Published: October 5, 2004
Gilbert Stuart (1755-1828), the most successful and resourceful portraitist of America’s early national period, is best remembered today for his many incisive likenesses of George Washington. In the artist’s first retrospective in nearly four decades, The Metropolitan Museum of Art will show nearly 100 works that reveal his talent for capturing both the appearance and the character of his many prominent clients.
Representing all periods of Stuart’s long career and featuring works drawn from private collections and museums in America and Britain, “Gilbert Stuart” opens on October 21.
A highlight of the exhibition will be the display in a single room of 14 of Stuart’s Washington portraits, including the original “Vaughan” likeness, the unfinished “Athenaeum” version and the celebrated “Lansdowne” portrait of 1796, recently acquired by the National Portrait Gallery in Washington, D.C.
The chronological arrangement of the exhibition follows Stuart’s career from its start in his hometown of Newport, R.I., to its end some five decades later in Boston. Within the display, a gallery will be devoted to works painted in each of the seven cities – Newport, New York, London, Dublin, Philadelphia, Washington and Boston – in which the artist practiced his trade and attracted a clientele.
The son of a Scottish émigré who settled near Newport, Stuart demonstrated a precocious artistic talent coupled with an irreverent manner and somewhat rebellious spirit. He honed his skills on a trip to Edinburgh in 1772-73 and a visit to Boston in 1774 and upon his return to Newport, attracted the local elite, many of them business associates of his father.
The first signs of his technical skill are apparent in relatively primitive works fashioned according to the model of contemporary Scottish portraiture, such as the ambitious 1774 double portrait of Francis Malbone and his brother Saunders, painted when the artist was not yet 20. His portrait of his close friend Benjamin Waterhouse from the next year shows vast improvement and this accomplishment led him to seek more training abroad.
In 1777, Stuart traveled to London to seek his fortune. He soon secured a position as an assistant to another American who had relocated to London – the renowned artist Benjamin West (1738-1820), historical painter to King George III. Stuart benefited greatly from this relationship and, with the 1782 exhibition at the Royal Academy of Arts of his boldly original and highly acclaimed full-length portrait “The Skater (William Grant)” the young American became one of the most sought-after painters in Britain.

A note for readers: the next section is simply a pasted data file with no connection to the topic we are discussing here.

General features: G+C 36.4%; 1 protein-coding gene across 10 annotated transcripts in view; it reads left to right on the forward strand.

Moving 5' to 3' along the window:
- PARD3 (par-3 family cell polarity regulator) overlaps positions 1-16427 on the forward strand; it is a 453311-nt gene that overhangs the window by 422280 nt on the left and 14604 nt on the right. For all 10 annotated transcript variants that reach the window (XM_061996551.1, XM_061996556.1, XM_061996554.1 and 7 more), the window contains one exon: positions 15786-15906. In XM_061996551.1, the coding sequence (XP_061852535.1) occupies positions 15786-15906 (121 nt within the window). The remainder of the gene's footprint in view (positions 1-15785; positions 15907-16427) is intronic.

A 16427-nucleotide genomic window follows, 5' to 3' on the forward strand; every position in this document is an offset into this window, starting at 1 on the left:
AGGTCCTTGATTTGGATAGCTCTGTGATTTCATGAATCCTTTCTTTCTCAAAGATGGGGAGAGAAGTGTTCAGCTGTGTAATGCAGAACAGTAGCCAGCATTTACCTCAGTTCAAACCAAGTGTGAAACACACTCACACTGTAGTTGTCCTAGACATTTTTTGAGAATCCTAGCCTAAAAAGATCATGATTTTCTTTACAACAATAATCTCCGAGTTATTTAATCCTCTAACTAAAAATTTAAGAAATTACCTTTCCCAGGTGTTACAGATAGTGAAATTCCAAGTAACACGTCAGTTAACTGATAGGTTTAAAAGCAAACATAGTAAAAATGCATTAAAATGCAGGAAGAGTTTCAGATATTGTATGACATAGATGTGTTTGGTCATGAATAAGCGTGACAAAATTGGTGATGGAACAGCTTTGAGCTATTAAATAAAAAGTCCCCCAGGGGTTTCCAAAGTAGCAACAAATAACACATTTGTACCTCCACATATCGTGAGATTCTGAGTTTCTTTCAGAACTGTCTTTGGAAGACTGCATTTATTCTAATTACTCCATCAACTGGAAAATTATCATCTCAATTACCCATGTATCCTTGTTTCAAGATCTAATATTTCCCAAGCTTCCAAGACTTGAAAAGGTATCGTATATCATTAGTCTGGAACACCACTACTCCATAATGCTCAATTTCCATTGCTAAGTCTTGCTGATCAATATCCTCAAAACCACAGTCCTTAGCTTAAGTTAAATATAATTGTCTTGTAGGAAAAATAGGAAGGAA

He was also on good terms with the academy’s president, Sir Joshua Reynolds, who recommended Stuart for many jobs. and the print seller John Boydell, who, in 1785, ordered from Stuart 15 portraits of contemporary artists, six of which will be shown in the exhibition.
After a decade in London, Stuart’s reputation grew along with his debts. To escape his creditors, he moved to the comparatively small city of Dubin. Among his most important works from the period is the 1789 portrait of the newly appointed Lord Chancellor of Ireland, John Fitzgibbon, whose aloof and regal pose Stuart would find useful later in his career.
In 1793, the artist sailed for New York, where he would make the proper connections to gain a sitting with President George Washington. He received numerous commissions, which he completed with great speed and skill, proving himself worthy of painting the leader of the country. Ultimately, through his friend, the diplomat John Jay, whose portrait he also painted, the necessary introductions were made and, assured of sittings with George Washington, Stuart moved to Philadelphia – at that time, the nation’s capitol.
Stuart was granted three sittings with Washington in 1795-96, bringing the skills honed in Britain to bear on his work. In these paintings, he satisfied the need in America for lasting images of its early national leaders created in an international language of portraiture. Stuart created three portrait types for the president: a bust length facing left (the so-called Vaughan image), another facing right (the Athenaeum version) and a full-length composition (the Lansdowne). The exhibition brings together several of each type, including four full-lengths. These grand paintings have never before been seen side by side.
The display will engage viewers by showing the variations in Stuart’s signature work, which Stuart continued to replicate for the next 30 years and will explain the genesis of the portrait that most know so well as the face on the US $1 bill.
A complementary exhibition “George Washington: Man, Myth, Monument – Images from the Metropolitan” will feature some four dozen works in all media depicting America’s first president and will be on view in the museum’s American wing until February 27.
After its showing at the Metropolitan, “Gilbert Stuart” will be on view at the National Gallery of Art in Washington, D.C. March 27-July 31.
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